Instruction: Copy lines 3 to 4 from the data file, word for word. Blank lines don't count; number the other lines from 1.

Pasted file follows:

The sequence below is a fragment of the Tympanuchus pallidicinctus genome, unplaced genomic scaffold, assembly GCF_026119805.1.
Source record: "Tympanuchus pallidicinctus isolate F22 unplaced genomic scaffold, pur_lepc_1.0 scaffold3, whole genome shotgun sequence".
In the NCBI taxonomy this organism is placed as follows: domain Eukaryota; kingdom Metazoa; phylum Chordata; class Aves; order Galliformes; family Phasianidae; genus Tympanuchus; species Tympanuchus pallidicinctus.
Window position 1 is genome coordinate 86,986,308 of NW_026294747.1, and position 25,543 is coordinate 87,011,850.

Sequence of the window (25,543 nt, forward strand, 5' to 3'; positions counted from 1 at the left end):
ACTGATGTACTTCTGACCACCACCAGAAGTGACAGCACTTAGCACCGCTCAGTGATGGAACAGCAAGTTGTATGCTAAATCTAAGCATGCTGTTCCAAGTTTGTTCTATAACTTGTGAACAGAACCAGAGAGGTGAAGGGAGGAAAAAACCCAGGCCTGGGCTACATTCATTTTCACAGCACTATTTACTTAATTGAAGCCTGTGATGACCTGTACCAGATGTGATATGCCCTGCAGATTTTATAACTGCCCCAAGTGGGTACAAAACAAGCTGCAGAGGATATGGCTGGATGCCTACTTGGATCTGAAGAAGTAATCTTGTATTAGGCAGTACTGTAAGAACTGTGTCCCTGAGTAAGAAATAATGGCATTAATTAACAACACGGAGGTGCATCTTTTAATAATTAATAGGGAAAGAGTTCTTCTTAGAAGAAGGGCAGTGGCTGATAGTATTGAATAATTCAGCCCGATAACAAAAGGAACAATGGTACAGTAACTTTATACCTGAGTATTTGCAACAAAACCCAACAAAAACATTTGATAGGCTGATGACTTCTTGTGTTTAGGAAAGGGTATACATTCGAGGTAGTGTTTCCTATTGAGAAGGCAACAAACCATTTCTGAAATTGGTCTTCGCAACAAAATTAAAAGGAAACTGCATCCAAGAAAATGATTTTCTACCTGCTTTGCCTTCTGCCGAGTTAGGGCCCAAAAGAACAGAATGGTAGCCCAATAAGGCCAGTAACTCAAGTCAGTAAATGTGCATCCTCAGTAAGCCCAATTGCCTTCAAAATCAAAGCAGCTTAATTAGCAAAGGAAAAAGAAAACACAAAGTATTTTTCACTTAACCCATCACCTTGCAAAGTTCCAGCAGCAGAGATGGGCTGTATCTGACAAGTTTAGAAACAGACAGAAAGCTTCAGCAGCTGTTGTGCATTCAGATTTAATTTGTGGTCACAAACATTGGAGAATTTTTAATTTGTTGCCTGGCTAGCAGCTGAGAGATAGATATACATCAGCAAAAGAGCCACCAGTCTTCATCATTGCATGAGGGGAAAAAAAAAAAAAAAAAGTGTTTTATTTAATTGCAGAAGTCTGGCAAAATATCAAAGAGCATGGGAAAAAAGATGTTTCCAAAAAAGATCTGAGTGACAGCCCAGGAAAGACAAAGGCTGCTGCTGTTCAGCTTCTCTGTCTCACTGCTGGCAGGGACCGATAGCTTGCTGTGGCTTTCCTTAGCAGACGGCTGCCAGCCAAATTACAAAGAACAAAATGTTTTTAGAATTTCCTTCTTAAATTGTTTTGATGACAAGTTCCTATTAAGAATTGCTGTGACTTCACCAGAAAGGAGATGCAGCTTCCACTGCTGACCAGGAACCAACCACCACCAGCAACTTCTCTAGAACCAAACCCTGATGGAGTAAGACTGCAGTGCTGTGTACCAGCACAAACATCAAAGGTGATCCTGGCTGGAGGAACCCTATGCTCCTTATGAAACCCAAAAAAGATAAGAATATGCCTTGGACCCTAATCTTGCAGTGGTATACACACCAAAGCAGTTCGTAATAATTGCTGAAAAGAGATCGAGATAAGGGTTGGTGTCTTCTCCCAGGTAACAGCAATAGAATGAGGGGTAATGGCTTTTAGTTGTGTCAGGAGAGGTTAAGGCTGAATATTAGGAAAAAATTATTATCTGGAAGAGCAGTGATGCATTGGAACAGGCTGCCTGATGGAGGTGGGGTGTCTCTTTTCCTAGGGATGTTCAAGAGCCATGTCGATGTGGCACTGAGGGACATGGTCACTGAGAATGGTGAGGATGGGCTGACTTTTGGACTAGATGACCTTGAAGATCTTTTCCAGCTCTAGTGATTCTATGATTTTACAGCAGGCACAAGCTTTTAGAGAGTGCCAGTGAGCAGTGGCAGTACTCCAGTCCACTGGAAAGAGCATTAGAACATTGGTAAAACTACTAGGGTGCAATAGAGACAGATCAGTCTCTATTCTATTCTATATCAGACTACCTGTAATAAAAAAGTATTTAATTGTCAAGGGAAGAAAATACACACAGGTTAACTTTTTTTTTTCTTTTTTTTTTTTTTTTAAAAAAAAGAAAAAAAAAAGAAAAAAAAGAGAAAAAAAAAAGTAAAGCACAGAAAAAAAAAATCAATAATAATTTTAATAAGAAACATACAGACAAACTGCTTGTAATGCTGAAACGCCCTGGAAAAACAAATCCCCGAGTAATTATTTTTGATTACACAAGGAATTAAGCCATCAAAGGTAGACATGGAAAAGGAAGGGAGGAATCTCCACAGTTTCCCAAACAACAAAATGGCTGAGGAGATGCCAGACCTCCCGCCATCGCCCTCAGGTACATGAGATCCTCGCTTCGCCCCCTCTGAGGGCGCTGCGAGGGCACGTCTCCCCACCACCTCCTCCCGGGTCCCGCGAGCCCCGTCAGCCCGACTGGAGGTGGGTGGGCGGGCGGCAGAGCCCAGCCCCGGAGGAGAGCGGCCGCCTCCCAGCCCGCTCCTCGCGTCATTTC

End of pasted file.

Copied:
In the NCBI taxonomy this organism is placed as follows: domain Eukaryota; kingdom Metazoa; phylum Chordata; class Aves; order Galliformes; family Phasianidae; genus Tympanuchus; species Tympanuchus pallidicinctus.
Window position 1 is genome coordinate 86,986,308 of NW_026294747.1, and position 25,543 is coordinate 87,011,850.